The solar system has eight planets (Earth, Venus, Jupiter, and others), dwarf planets (for instance, Pluto), millions of asteroids, dozens of moons, meteoroids, and comets revolving around the Sun. Can you imagine that even with millions of objects in our solar system, most of the solar system is empty space?

  • Our solar system covers a much larger distance and extends much farther than the eight planets orbiting the Sun. The Kuiper Belt is part of our solar system, lying beyond Neptune’s orbit.

  • There is an Oort cloud, a giant spherical shell, which lies along the fringes of the Kuiper belt and surrounds our solar system. No one has directly observed the Oort cloud. Still, scientists have predicted its existence based on some mathematical models and observations of comets that most likely originate in the Oort cloud.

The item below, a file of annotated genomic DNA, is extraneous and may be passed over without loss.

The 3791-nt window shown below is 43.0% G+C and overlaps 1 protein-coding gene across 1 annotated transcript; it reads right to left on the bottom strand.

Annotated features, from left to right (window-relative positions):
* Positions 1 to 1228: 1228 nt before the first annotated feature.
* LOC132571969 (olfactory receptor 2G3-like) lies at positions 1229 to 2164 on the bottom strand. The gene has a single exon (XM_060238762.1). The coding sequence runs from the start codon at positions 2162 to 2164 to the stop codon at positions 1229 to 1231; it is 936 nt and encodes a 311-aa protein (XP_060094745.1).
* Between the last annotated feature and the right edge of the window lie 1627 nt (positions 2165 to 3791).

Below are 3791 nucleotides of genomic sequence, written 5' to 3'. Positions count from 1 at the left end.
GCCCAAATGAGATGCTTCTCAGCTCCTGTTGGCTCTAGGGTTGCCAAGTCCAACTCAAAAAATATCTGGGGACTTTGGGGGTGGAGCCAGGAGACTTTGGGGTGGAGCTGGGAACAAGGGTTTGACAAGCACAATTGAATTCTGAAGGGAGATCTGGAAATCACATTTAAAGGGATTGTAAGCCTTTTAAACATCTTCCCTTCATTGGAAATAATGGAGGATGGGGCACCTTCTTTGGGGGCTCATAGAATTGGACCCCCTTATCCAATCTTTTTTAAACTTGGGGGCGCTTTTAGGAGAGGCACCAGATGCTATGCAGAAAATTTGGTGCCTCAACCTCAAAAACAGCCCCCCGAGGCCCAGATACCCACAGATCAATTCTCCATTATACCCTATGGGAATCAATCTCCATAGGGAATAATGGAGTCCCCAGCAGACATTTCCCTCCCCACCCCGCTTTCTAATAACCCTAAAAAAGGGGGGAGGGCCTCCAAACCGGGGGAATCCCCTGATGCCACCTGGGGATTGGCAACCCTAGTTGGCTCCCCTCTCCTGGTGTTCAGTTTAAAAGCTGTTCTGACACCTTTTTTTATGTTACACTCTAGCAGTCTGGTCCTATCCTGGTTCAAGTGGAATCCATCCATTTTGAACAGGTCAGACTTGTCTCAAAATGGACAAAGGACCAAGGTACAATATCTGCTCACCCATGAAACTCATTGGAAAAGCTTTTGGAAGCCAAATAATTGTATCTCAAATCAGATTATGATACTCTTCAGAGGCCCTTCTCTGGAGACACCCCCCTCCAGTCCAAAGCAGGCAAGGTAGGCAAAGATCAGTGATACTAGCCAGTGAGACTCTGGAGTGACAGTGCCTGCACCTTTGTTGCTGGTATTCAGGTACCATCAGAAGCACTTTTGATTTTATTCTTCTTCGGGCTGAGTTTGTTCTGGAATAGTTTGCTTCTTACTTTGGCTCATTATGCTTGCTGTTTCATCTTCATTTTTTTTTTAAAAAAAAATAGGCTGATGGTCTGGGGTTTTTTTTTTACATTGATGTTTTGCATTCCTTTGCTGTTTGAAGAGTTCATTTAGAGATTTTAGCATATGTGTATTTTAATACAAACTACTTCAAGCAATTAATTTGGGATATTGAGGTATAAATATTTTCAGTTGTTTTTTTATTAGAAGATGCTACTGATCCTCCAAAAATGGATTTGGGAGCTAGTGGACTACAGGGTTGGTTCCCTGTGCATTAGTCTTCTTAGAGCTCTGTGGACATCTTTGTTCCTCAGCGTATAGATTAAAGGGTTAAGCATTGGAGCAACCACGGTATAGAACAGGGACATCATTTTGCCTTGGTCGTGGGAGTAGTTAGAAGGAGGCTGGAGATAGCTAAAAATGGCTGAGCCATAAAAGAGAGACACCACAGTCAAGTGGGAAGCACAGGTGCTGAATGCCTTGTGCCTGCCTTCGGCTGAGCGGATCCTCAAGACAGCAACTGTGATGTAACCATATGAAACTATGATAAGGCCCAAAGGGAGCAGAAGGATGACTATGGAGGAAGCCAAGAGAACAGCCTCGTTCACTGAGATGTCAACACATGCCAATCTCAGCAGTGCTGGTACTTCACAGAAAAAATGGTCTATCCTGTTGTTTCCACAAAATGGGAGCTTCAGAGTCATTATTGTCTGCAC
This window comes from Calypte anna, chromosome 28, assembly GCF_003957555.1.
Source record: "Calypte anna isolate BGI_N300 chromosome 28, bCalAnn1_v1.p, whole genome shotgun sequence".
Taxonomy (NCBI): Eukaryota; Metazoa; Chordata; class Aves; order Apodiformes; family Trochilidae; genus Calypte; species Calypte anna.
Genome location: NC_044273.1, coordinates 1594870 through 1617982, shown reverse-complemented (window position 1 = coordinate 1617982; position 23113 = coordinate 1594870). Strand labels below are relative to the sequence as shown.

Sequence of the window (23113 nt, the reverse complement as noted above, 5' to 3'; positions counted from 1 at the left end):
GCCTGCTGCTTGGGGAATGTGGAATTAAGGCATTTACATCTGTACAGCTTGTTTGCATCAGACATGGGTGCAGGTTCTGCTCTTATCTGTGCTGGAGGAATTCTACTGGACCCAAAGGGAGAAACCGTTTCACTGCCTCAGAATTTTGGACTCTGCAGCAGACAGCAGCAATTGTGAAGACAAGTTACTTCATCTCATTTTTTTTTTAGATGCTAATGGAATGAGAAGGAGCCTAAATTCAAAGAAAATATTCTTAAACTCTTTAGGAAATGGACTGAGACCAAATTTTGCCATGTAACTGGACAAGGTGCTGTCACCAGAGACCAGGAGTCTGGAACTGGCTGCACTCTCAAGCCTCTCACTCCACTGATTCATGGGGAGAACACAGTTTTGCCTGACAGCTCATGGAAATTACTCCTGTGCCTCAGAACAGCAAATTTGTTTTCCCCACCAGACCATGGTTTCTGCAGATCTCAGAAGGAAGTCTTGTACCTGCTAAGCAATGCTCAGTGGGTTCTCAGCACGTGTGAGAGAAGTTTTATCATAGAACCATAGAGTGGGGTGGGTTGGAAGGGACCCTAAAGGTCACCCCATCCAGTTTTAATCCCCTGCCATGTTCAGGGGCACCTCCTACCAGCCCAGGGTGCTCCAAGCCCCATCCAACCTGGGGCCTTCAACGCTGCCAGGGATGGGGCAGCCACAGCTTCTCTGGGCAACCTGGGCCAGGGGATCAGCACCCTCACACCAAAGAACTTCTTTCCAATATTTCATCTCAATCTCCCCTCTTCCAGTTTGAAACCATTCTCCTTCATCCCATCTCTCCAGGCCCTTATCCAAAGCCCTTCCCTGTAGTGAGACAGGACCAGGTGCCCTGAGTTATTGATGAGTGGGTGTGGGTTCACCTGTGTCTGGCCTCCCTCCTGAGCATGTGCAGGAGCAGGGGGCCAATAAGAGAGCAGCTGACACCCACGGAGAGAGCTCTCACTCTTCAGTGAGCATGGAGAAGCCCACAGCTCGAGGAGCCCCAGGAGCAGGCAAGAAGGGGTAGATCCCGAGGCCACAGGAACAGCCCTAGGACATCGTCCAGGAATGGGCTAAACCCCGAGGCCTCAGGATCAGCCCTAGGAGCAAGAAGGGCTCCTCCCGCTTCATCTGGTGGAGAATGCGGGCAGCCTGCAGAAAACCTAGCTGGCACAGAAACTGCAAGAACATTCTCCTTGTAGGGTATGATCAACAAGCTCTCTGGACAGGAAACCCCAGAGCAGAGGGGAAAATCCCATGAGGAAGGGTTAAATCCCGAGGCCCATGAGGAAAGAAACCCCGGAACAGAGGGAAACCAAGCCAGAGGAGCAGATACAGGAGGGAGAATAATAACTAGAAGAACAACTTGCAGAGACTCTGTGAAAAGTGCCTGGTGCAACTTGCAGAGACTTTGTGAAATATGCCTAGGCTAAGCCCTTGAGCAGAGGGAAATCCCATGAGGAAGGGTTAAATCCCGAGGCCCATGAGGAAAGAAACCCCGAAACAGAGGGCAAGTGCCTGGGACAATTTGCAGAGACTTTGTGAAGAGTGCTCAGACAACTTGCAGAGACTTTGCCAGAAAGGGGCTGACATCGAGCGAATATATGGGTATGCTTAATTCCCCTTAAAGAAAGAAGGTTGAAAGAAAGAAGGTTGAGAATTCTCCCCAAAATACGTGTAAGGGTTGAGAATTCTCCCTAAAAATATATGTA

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  • More than 200 moons exist in the solar system, and Mercury and Venus are the only two planets that do not have a moon. Jupiter and Saturn have the maximum number of moons.

Sun and Formation of Solar System

  • Our solar system is 4.5 billion years old and was formed from a dense cloud of interstellar dust and gas.

  • The cloud is supposed to have collapsed when a nearby star (called Supernova) exploded and created shockwaves.

  • After collapsing, this dust cloud was reduced to a solar nebula (a swirling and spinning disk of material).

  • Due to gravity at the center, more and more material got pulled inside which increased the pressure at the core.

  • Eventually, the pressure increased to such an extent that the hydrogen atoms started combining and forming helium gas, thereby releasing a massive amount of energy,

  • With the release of energy, our Sun was born.